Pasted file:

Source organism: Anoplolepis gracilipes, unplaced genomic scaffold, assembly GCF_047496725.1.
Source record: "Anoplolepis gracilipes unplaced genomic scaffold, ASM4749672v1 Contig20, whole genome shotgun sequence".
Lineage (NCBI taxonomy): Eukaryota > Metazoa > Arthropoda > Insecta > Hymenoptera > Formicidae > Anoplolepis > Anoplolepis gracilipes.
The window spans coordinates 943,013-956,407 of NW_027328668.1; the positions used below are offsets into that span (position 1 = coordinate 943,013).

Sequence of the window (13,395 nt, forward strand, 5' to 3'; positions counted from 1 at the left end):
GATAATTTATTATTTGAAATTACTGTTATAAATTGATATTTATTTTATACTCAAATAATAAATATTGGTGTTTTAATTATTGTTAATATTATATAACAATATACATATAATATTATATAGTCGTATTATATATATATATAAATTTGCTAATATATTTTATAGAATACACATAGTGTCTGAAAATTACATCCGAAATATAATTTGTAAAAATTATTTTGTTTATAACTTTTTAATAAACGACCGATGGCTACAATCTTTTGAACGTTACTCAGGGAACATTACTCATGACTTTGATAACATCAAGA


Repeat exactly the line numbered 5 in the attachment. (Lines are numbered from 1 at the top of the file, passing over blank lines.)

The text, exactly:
Sequence of the window (13,395 nt, forward strand, 5' to 3'; positions counted from 1 at the left end):